• RAPD;
  • DNA pooling;
  • Pinus;
  • phylogenetics;
  • taxonomy;
  • tropical forestry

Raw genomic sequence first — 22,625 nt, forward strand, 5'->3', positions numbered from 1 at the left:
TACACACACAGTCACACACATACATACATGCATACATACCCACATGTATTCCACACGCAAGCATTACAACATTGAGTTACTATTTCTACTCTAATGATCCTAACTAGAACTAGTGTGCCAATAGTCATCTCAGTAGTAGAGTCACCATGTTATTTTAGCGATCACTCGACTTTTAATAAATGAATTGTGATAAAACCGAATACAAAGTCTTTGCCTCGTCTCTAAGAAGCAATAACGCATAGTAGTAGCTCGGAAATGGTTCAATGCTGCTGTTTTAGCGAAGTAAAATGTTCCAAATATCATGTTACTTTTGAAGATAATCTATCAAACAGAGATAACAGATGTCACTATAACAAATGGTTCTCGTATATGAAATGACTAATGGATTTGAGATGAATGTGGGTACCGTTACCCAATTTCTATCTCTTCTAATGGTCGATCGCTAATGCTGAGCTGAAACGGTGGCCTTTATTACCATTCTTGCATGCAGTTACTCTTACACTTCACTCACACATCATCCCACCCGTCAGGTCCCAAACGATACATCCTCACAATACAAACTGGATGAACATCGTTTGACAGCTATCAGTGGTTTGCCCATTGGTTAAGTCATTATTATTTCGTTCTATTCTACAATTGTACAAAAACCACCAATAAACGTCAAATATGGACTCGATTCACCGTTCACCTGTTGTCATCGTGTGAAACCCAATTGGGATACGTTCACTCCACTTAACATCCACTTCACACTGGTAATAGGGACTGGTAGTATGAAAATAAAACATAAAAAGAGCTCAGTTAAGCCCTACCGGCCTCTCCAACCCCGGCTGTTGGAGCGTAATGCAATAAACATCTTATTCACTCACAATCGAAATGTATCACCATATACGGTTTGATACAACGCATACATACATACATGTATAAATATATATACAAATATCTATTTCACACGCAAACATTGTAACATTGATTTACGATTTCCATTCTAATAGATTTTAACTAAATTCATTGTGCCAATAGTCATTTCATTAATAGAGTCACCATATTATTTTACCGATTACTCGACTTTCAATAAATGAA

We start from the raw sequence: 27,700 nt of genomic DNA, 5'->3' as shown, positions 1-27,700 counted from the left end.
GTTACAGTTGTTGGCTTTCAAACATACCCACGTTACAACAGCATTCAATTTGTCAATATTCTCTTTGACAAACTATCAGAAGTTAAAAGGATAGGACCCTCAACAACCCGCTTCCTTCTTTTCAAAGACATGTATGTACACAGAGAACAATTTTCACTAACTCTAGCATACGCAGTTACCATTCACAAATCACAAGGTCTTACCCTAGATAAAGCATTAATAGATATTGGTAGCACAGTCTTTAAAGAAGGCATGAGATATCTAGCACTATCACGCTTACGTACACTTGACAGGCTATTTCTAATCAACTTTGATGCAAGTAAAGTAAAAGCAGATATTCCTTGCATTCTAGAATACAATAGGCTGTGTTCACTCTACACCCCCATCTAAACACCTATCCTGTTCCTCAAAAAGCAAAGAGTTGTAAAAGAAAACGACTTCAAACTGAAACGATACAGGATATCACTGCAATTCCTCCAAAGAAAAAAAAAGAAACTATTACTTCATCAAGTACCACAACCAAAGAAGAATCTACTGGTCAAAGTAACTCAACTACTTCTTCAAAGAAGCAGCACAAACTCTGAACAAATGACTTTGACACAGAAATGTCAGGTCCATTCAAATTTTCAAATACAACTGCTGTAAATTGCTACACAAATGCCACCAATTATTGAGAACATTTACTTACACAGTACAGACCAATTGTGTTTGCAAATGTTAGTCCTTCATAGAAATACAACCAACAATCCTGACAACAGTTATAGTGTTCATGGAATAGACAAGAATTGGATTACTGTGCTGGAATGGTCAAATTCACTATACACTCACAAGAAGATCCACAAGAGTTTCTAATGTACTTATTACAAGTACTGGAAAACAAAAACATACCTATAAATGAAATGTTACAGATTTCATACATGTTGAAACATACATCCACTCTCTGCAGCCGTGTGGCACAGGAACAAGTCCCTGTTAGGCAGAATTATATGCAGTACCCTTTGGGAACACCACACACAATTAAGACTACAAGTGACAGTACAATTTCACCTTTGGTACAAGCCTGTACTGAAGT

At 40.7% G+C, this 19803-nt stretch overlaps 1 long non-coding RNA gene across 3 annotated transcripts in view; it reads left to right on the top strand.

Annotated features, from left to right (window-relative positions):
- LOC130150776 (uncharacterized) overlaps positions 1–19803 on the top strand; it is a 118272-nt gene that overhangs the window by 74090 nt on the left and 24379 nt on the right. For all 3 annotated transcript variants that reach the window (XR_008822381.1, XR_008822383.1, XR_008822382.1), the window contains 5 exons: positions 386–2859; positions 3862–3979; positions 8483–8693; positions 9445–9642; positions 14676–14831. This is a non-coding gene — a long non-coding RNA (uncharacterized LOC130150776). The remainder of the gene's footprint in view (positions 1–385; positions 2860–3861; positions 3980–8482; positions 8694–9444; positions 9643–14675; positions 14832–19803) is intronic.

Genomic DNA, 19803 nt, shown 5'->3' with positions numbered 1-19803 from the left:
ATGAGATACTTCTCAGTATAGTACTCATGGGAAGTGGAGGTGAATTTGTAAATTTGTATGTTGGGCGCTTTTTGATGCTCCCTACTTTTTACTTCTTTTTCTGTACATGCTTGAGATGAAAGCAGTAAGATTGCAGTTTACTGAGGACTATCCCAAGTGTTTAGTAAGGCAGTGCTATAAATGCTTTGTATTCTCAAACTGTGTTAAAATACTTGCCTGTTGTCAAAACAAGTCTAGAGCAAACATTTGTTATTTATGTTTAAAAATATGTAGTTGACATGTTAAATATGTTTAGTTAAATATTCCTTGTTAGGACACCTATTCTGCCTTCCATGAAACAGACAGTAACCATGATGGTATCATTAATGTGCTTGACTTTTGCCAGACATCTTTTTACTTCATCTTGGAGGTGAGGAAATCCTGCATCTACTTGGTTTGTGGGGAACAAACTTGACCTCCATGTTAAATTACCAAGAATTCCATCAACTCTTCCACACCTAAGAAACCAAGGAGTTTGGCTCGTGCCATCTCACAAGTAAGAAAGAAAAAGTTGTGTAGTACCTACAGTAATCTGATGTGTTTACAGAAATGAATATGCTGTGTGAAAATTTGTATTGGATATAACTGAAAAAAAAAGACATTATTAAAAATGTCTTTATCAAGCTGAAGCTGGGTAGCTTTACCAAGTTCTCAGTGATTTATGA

Phylogenetic relationships were inferred for six Central American and Mexican pine species by analysing RAPD marker differences among pooled DNA samples. This population level pooling strategy discounts low-frequency allelic variation within taxa, thus obtaining a ‘cumulative genotype’ to compare among taxa. We used the morphologically based taxonomy of pines as the basis for inference concerning molecular marker divergence. Only RAPD polymorphisms that were repeatable and intensely amplified were used. The resulting data set was found to have strong hierarchical structure. Phylogenetic analyses were carried out using both neighbour-joining and maximum parsimony. The phylogenetic relationships indicated by analysis of the pine RAPD data provide new insights on pine taxonomy. The phylogenetic analyses of the RAPD marker data placed Pinus tecunumanii and P. patula clearly into two different subgroups, strongly supporting the classification of P. tecunumanii as a distinct species, and raise a new set of issues concerning the distinctions between Pinus tecunumanii and P. caribaea. Phylogenetically informative RAPD markers will be useful tools to address ex-situ conservation issues that involve taxonomic identification and species admixture.